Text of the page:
OneCent24 on October 28, 2017:
This is great information. This happened to my dog today and I was so worried. I'm understand now what happened
D on June 14, 2016:
Thanks you for this very informative article. We took our dog to the beach about 5 time before, and he was totally fine, however today after playing with him for a while and as we were getting ready to go home, he had proyectile diarrhea. We waited a bit to make sure he was done, then we walked home and he seems alright now, we will keep an eye on him over night. Thanks again!
Thelma Alberts from Germany and Philippines on May 11, 2015:
I have not heard about this beach diary. Thanks for sharing this very useful and informative hub. Voted this up and useful.
Adrienne Farricelli (author) on July 02, 2013:
Vanessa, you should have her see the vet if there is mucus, she may have an infection or a corneal ulcer due to sand and she may need medicated eye drops prescribed by a vet.
vanessa on July 02, 2013:
toook my dog to beach and now her eyes are watering with mucus, what do i do?
Adrienne Farricelli (author) on January 21, 2013:
Thanks for stopping by Josephine and sharing your story. First time I took my male to the beach, he ingested water while playing through the waves. When he got home in the night he vomited and peed on the floor. He hadn't peed on the floor since he was an 8 weeks old pup. I hope she feels better soon, best wishes!
Josephine on January 21, 2013:
Thanks for your helpful site, my dog absoutely loves the beach swims in the lake and races in the ocean not to deep up to her chest when not rough playing in the gentle waves retreiving her ball. Yesterday I noticed her gulping seawater pulled her out of water telling he to stop didn't know how much she'd gluped as it happened quickly. Usual routine we get home I wash her down and dry her she goes inside and drinks water then I rush off to work. When I came home she'd had an accident vomited a few times i guess the rest of last nights dinner as she'd down her normal routine on way to beach 3 times which was normal. I cleaned it up suspected it was from the seawater opened door for her to do her normal thing initially didn't til she was ready then it skirted out plus a little vomit again. She wasn't interested in food at all I'd encouraged her to drink water, this morning there was a little blood in her vomit she got up early not to disturb me had a drink in the lounge one contained a little other foamy. I'll certainly give her chicken tonight with rice and go for quite walk not on beach as she hangs for it but loves being with me. Thank you for your invaluable information :)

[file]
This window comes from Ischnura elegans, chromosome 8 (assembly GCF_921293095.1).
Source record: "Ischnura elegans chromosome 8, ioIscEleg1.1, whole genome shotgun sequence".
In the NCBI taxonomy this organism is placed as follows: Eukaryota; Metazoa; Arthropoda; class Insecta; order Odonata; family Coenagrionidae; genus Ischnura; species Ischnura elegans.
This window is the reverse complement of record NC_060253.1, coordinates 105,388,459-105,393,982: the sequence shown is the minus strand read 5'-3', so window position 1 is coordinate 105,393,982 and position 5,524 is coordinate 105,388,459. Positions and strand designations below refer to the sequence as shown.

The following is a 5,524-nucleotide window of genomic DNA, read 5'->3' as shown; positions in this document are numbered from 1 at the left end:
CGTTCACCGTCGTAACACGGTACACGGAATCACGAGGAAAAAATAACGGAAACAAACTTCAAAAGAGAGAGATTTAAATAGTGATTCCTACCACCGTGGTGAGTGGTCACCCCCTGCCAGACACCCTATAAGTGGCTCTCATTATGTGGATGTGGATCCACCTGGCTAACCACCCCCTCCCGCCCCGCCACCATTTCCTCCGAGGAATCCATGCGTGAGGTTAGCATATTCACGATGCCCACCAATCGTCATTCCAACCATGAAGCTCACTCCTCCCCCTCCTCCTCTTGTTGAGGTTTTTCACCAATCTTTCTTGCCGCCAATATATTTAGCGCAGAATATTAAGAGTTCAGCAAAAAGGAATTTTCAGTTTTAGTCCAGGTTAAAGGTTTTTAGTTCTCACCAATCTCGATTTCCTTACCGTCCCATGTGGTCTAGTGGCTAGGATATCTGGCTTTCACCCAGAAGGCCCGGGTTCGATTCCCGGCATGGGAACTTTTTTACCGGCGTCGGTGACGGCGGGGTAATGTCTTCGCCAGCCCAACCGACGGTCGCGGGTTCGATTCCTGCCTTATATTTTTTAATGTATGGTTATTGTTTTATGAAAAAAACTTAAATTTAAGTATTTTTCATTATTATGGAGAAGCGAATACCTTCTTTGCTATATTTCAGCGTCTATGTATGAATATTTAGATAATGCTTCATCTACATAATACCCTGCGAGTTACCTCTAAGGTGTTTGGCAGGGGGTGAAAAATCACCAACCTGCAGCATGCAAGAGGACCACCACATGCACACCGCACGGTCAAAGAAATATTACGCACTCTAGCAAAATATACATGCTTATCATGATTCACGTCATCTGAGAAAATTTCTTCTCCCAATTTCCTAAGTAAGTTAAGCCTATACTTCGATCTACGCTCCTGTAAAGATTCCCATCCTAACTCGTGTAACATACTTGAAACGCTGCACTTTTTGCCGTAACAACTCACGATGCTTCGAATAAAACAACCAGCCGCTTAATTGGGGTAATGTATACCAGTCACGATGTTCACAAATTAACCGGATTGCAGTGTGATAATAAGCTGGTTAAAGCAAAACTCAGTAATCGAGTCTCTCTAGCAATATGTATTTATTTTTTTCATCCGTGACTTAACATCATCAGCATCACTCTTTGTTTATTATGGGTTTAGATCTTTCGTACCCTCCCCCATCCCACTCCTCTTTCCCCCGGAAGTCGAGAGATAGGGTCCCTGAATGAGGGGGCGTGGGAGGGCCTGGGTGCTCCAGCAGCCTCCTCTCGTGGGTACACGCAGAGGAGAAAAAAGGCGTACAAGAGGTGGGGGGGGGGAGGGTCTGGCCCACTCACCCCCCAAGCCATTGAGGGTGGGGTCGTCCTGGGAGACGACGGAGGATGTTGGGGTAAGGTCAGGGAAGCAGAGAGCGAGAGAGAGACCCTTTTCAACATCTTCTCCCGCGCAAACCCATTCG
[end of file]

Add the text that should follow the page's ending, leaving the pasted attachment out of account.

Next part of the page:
Adrienne Farricelli (author) on September 26, 2012:
Sorry, iby, I don't understand your point. Are you referring to that study where dog's blood was replaced with diluted, filtered sea water? If so, that is whole different from a dog ingesting pure salt water.
iby on September 25, 2012:
Thank God dod's can't read.
Unlike us a dog will simply do what's best for himself. If he drinks saltwater but has fresh available he will simply drink of it as soon as he can. Check out (dogs seawater blood) on the internet
I feel sorry for the day dog's can read, then they will read so much rubbish and begin to get really sick.
Adrienne Farricelli (author) on April 02, 2012:
thanks for sharing, didn't know that!
Sarah S on April 01, 2012:
We also learned the hard way that you really have to rinse out their beards for them to get a proper drink of fresh water after being in the ocean. Otherwise, as they drink the fresh water, the salt in their fur/beard just turns the fresh water into more salt water!
Kathy B on February 10, 2011:
Our pudelpointer, Gretta, loves to play fetch and bodysurf. Even if you don't see your dog actively drinking the ocean water they are consuming copios amounts. I was horrified the first time I saw it shooting out her back end. We always walk and play (out of the water and with plenty of fresh water drinks) for half an hour to insure a "dry trip home".
Doggie Devotee from Danville KY on July 25, 2010:
Never knew that salt water would have this effect. i have never taken my dog to the beach or on vacation thus far but would like to in the future. very nice informitive hub.
Carmen Borthwick from Maple Ridge, B.C. on October 30, 2009:
Very good hub, I wasn't aware of the salt water issue. I suppose the sand thing would apply at a lake as well. Good info for dog owners.
judydianne from Palm Harbor, FL on October 30, 2009:
Didn't realize this. Thank you for the informative hub.
kartika damon from Fairfield, Iowa on October 29, 2009:
Fantastic hub - I did not know this. I have a website on pets and learn more everyday! Thanks for this! Kartika
Peg Cole from Northeast of Dallas, Texas on October 29, 2009:
This is valuable information about the effect salt water can have on dogs. Loved the picture which looks just like my Bucky who was with me for 16 years. She loved the water.